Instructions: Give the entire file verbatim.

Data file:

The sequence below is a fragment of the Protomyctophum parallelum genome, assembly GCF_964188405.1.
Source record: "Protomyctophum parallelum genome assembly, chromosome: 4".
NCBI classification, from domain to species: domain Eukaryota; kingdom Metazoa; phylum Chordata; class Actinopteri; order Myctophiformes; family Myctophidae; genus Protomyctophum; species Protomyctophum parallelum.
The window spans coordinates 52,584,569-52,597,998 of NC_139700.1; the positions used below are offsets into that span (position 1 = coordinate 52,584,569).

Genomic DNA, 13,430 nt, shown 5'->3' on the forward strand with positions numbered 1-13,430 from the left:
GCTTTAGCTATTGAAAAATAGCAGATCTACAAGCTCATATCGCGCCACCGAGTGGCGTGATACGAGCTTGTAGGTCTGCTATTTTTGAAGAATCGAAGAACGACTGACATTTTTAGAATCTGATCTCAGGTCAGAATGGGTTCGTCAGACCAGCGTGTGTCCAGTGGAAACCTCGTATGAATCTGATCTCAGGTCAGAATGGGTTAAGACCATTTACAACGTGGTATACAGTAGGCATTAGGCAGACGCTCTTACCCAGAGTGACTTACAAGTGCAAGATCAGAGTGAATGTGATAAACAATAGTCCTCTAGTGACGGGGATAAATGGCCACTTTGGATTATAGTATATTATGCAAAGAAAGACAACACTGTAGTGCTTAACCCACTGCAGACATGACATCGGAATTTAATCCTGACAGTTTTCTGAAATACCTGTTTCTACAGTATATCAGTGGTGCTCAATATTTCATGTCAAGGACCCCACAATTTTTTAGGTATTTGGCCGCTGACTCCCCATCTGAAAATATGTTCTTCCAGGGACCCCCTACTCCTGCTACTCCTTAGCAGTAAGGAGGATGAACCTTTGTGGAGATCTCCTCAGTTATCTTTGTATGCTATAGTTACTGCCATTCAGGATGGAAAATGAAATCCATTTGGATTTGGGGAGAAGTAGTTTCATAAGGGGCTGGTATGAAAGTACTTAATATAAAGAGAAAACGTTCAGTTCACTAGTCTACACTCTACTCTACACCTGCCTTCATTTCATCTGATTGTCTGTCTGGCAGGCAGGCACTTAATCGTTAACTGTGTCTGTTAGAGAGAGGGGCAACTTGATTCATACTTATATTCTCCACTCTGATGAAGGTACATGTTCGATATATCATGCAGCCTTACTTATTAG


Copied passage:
The sequence below is a fragment of the Protomyctophum parallelum genome, assembly GCF_964188405.1.
Source record: "Protomyctophum parallelum genome assembly, chromosome: 4".
NCBI classification, from domain to species: domain Eukaryota; kingdom Metazoa; phylum Chordata; class Actinopteri; order Myctophiformes; family Myctophidae; genus Protomyctophum; species Protomyctophum parallelum.
The window spans coordinates 52,584,569-52,597,998 of NC_139700.1; the positions used below are offsets into that span (position 1 = coordinate 52,584,569).

Genomic DNA, 13,430 nt, shown 5'->3' on the forward strand with positions numbered 1-13,430 from the left:
GCTTTAGCTATTGAAAAATAGCAGATCTACAAGCTCATATCGCGCCACCGAGTGGCGTGATACGAGCTTGTAGGTCTGCTATTTTTGAAGAATCGAAGAACGACTGACATTTTTAGAATCTGATCTCAGGTCAGAATGGGTTCGTCAGACCAGCGTGTGTCCAGTGGAAACCTCGTATGAATCTGATCTCAGGTCAGAATGGGTTAAGACCATTTACAACGTGGTATACAGTAGGCATTAGGCAGACGCTCTTACCCAGAGTGACTTACAAGTGCAAGATCAGAGTGAATGTGATAAACAATAGTCCTCTAGTGACGGGGATAAATGGCCACTTTGGATTATAGTATATTATGCAAAGAAAGACAACACTGTAGTGCTTAACCCACTGCAGACATGACATCGGAATTTAATCCTGACAGTTTTCTGAAATACCTGTTTCTACAGTATATCAGTGGTGCTCAATATTTCATGTCAAGGACCCCACAATTTTTTAGGTATTTGGCCGCTGACTCCCCATCTGAAAATATGTTCTTCCAGGGACCCCCTACTCCTGCTACTCCTTAGCAGTAAGGAGGATGAACCTTTGTGGAGATCTCCTCAGTTATCTTTGTATGCTATAGTTACTGCCATTCAGGATGGAAAATGAAATCCATTTGGATTTGGGGAGAAGTAGTTTCATAAGGGGCTGGTATGAAAGTACTTAATATAAAGAGAAAACGTTCAGTTCACTAGTCTACACTCTACTCTACACCTGCCTTCATTTCATCTGATTGTCTGTCTGGCAGGCAGGCACTTAATCGTTAACTGTGTCTGTTAGAGAGAGGGGCAACTTGATTCATACTTATATTCTCCACTCTGATGAAGGTACATGTTCGATATATCATGCAGCCTTACTTATTAG